The genus Polyporus and the genus Trametes have the pores closely packed and united to together. In Trametes the uniting substance is the same as the substance of the cap, but in Polyporus the uniting substance is different from the substance of the cap. The genus Polyporus in its widest sense is a large, one, numbering some five hundred species, and containing every texture from fleshy or pulpy to woody.
The fruiting portion is often seen in the form of brackets shelving out from standing or fallen trees. The mycelium penetrates the wood, softening it, and causing it to crumble, so that in the course of time the tree dies. The external evidence that the tree has been attacked is the appearance of the fruiting portion, which often attains a very great size.
Elfvingia (polyporus) megaloma
Polyporus megaloma is attractive to frequenters of the woods, as its spore surface when fresh is soft and white, and furnishes an attractive surface for stencil drawings.
Elfvingia (polyporus) fomentaria
The brackets of Elfvingia fomentaria resemble horses' hoofs. They are employed in the manufacture of amadou, or Mer-a'-li-iis Lac'-ry-mans P6-lyp'-o-rus Tra-me'-tes Meg-a-16'-mii Fo-men-ta'-rf-iis
(Elfingia fomentaria, L.; Fomes fomentarias, Gill.; Polyporus fomentarius, Fr.)
Upper surface grey to brown ; tube-surface concave. See p. 101
German tinder, which, in the form of sticks or fusees, commonly known as punk, is used for lighting cigars and pipes in the wind, or for touching off fireworks.
The fusees are made by beating the fungus substance until it is flexible, and then dipping it into saltpetre,
Polyporus conchatus is a beautiful species found on the under side of fallen trees, growing in such a manner that from the spore-bearing surface the shells look like rosettes of shimmering golden-brown velvet.
Polyporus velutinus is common in the form of stiff ruffles with white or creamy spore surface, and grey or tan-coloured plush-like upper surface.
Polyporus pergamenus has a somewhat bristle-like, tan-coloured spore surface, and a velvety drab upper surface, often tinged with green from a green alga which grows upon it.
Polyporus perennis resembles a slender-stemmed goblet.
Polyporus sulphureus is an edible fleshy form. It grows in clusters, the stemless caps often five or six inches broad and overlapping. The colour of the young cap is yellowish red or pale orange, with the margin wavy, and of a beautiful yellow. It is soft and juicy, and often - when cut - exudes a yellow juice.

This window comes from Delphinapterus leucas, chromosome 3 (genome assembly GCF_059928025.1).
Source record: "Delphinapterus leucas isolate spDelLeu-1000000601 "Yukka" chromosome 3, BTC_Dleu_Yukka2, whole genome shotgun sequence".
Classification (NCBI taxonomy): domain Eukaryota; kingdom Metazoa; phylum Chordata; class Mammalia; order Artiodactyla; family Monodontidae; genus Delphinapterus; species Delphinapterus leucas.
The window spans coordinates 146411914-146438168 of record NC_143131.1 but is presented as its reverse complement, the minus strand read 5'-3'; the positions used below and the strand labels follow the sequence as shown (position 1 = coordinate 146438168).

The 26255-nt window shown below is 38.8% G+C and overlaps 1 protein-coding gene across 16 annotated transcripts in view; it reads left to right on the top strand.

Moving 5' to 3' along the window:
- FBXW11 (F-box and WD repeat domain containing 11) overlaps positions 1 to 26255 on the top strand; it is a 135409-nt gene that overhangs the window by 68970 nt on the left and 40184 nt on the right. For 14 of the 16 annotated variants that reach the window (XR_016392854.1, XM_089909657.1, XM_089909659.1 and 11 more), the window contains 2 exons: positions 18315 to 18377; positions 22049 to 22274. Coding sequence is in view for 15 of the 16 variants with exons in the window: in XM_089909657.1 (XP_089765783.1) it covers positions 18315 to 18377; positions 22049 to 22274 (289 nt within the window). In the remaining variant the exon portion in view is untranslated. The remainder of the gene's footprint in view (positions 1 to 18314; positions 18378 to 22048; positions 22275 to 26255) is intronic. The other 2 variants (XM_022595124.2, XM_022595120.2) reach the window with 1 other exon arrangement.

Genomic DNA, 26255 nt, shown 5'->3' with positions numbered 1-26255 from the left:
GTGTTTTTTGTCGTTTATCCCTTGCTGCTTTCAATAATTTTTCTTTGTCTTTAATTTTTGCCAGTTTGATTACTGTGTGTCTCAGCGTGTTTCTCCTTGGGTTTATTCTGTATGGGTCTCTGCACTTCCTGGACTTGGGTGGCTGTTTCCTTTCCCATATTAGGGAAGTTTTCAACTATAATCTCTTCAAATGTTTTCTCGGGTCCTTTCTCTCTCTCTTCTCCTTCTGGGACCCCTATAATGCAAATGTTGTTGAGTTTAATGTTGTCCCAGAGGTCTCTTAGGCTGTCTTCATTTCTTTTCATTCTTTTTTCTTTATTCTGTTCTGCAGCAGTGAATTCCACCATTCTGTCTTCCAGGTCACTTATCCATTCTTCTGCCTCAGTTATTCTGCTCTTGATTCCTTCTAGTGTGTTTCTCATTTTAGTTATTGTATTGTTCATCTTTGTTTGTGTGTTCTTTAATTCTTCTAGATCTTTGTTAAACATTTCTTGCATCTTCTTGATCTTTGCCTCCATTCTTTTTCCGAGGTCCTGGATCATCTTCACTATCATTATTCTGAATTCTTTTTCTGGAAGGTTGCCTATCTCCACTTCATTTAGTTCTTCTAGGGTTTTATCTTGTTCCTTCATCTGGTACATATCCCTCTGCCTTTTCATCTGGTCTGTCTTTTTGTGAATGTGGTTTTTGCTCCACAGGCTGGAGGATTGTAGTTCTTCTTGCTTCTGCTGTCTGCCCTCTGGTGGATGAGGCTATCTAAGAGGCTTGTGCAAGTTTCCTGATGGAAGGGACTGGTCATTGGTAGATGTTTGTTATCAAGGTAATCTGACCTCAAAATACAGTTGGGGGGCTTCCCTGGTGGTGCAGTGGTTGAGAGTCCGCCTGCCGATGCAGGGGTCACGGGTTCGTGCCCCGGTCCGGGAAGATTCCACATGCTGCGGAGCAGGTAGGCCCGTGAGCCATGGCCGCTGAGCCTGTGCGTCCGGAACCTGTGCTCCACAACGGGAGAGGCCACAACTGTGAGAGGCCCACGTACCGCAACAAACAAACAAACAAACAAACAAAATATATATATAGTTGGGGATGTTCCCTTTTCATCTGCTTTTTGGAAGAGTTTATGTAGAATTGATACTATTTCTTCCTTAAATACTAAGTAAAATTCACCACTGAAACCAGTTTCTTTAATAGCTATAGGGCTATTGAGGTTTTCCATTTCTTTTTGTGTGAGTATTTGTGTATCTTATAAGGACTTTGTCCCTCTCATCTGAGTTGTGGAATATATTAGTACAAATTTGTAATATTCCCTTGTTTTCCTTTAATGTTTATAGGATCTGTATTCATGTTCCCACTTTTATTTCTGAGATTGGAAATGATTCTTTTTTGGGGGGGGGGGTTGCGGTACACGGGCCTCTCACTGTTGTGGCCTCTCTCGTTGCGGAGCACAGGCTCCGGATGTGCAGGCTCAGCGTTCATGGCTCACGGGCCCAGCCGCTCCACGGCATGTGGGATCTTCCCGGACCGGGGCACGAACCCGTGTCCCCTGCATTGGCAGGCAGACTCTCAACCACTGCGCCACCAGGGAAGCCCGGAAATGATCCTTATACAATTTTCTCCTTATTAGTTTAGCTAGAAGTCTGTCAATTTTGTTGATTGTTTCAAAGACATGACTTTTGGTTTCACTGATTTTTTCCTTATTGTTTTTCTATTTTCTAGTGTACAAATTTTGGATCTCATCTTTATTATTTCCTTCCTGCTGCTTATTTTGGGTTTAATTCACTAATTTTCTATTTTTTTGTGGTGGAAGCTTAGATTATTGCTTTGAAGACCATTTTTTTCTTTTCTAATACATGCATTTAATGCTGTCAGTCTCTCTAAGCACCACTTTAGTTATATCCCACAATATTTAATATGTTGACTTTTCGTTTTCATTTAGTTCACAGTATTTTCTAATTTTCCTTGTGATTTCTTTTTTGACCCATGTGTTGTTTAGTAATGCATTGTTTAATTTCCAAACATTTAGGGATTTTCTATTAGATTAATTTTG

The plants may be found on the dead wood of trees during showery weather from May to October. The mature plants become dry and crumbling, and as they dry they lose Con-cha-tus Vel-u'-tl-nus Pcr-ga-me'-niis Per-en'-nis Sul-phu'-re-us
Fungi with Pores - Polyporaceae their attractive colours. They exhibit phosphorescence in early stages of decay. The tubes are minute and short and of a bright sulphur colour. Only the young plants should be used for food.
Polyporus squamosus is found often on decayed ash trees and sometimes on others. The cap has a thick lateral dark stem and is pale yellow tinged with brown, and covered with dark scales. It is reported to have been found seven feet in circumference, with a weight of forty-two pounds, and that it attained this growth in the short time of four weeks.
Polyporus Iucidus has a lateral stem which, with all but the margin of the cap, is highly polished, as if varnished, and is in colour a rich mahogany brown.
PolypOrUS arculariuS (See Plate Facing Page 142)
Cap - Dark brown, minutely scaly, depressed in the centre; margin stiff, edge hairy, no flesh.
Tubes - Dingy cream colour. Openings oblong, almost diamond-shape, resembling the meshes of a net, drawn from stem to the margin of the cap, the meshes smaller on the margin, and simply marked out at the top of the stem.
Stem - Dark brown, minutely scaly, mottled, with a ground work of cream colour. Older stems are roughened at the base with whitish hairs. Hollow.
Spores - Creamy white.
Habitat - The specimen pictured was found growing on decayed branches of an oak tree in North Carolina.
Polyporus versicolor has a leathery cap, thin and rigid, plane, depressed at the attached portion, velvety, shining with variegated two-coloured zones. The pores are minute, round, with acute and ragged edges. White, then yellowish. It is common on decaying tree trunks and upon telegraph poles.
Squa-mo'-sus Lu'-ci-dus Ar-cu-la'-ri-iis Ver-sic'-o-lor
Known also as Polystictus versicolor
Polyporus versicolor, Fr.
Polyporus circinatus, Fr See page 113.
Lenzites betulina, Fr. See page 113.